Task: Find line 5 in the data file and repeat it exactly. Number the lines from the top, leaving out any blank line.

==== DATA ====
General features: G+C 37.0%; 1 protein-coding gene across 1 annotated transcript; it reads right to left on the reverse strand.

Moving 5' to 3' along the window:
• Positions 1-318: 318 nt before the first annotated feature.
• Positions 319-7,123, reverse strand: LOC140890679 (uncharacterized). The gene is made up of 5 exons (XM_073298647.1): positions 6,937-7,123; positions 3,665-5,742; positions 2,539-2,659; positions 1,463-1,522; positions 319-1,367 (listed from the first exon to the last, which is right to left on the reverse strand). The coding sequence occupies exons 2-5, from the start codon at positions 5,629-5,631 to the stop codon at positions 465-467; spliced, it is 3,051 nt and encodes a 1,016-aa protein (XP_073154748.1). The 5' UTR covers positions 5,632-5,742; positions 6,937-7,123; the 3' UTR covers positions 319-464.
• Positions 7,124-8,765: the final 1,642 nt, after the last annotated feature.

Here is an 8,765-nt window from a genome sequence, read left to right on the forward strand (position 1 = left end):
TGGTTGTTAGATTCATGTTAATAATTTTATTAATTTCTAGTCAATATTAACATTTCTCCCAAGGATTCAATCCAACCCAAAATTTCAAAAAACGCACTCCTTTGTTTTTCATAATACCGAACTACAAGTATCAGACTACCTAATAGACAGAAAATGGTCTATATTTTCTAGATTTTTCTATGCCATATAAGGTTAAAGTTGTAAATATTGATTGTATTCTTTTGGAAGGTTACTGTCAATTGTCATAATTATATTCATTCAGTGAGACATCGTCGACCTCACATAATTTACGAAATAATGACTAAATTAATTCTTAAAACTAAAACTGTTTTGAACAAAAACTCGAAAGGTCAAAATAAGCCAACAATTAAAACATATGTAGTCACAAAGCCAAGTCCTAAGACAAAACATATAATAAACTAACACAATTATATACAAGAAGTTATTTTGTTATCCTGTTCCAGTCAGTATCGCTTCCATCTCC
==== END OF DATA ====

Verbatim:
• Positions 7,124-8,765: the final 1,642 nt, after the last annotated feature.